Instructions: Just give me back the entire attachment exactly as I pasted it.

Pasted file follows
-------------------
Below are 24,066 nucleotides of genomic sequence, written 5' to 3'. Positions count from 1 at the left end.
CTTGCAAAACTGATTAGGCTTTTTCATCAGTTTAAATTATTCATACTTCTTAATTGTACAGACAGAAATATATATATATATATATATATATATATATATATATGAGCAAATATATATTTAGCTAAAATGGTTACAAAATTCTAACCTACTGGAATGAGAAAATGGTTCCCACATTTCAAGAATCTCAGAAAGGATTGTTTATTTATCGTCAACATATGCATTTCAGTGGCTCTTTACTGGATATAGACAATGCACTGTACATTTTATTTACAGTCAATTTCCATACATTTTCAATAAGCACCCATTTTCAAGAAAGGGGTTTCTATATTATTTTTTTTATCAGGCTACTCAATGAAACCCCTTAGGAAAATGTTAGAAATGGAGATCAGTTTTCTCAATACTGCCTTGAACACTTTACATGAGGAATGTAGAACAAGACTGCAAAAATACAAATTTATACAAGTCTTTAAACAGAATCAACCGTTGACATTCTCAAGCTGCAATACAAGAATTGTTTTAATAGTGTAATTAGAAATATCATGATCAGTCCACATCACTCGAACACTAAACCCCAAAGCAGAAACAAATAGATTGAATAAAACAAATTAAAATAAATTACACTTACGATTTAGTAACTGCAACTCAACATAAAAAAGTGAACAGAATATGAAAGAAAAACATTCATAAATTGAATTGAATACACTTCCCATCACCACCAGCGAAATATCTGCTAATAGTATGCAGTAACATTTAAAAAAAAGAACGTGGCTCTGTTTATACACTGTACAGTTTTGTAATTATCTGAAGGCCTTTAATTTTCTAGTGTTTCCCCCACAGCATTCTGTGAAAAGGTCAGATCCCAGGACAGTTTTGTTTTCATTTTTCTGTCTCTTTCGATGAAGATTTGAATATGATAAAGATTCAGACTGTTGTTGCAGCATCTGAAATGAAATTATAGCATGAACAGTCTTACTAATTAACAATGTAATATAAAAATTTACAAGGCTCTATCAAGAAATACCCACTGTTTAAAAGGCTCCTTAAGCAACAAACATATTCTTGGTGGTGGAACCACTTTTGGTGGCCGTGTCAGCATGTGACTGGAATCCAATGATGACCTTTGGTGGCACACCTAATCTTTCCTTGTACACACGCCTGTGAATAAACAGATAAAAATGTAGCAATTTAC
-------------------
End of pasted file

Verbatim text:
Below are 24,066 nucleotides of genomic sequence, written 5' to 3'. Positions count from 1 at the left end.
CTTGCAAAACTGATTAGGCTTTTTCATCAGTTTAAATTATTCATACTTCTTAATTGTACAGACAGAAATATATATATATATATATATATATATATATATATATGAGCAAATATATATTTAGCTAAAATGGTTACAAAATTCTAACCTACTGGAATGAGAAAATGGTTCCCACATTTCAAGAATCTCAGAAAGGATTGTTTATTTATCGTCAACATATGCATTTCAGTGGCTCTTTACTGGATATAGACAATGCACTGTACATTTTATTTACAGTCAATTTCCATACATTTTCAATAAGCACCCATTTTCAAGAAAGGGGTTTCTATATTATTTTTTTTATCAGGCTACTCAATGAAACCCCTTAGGAAAATGTTAGAAATGGAGATCAGTTTTCTCAATACTGCCTTGAACACTTTACATGAGGAATGTAGAACAAGACTGCAAAAATACAAATTTATACAAGTCTTTAAACAGAATCAACCGTTGACATTCTCAAGCTGCAATACAAGAATTGTTTTAATAGTGTAATTAGAAATATCATGATCAGTCCACATCACTCGAACACTAAACCCCAAAGCAGAAACAAATAGATTGAATAAAACAAATTAAAATAAATTACACTTACGATTTAGTAACTGCAACTCAACATAAAAAAGTGAACAGAATATGAAAGAAAAACATTCATAAATTGAATTGAATACACTTCCCATCACCACCAGCGAAATATCTGCTAATAGTATGCAGTAACATTTAAAAAAAAGAACGTGGCTCTGTTTATACACTGTACAGTTTTGTAATTATCTGAAGGCCTTTAATTTTCTAGTGTTTCCCCCACAGCATTCTGTGAAAAGGTCAGATCCCAGGACAGTTTTGTTTTCATTTTTCTGTCTCTTTCGATGAAGATTTGAATATGATAAAGATTCAGACTGTTGTTGCAGCATCTGAAATGAAATTATAGCATGAACAGTCTTACTAATTAACAATGTAATATAAAAATTTACAAGGCTCTATCAAGAAATACCCACTGTTTAAAAGGCTCCTTAAGCAACAAACATATTCTTGGTGGTGGAACCACTTTTGGTGGCCGTGTCAGCATGTGACTGGAATCCAATGATGACCTTTGGTGGCACACCTAATCTTTCCTTGTACACACGCCTGTGAATAAACAGATAAAAATGTAGCAATTTAC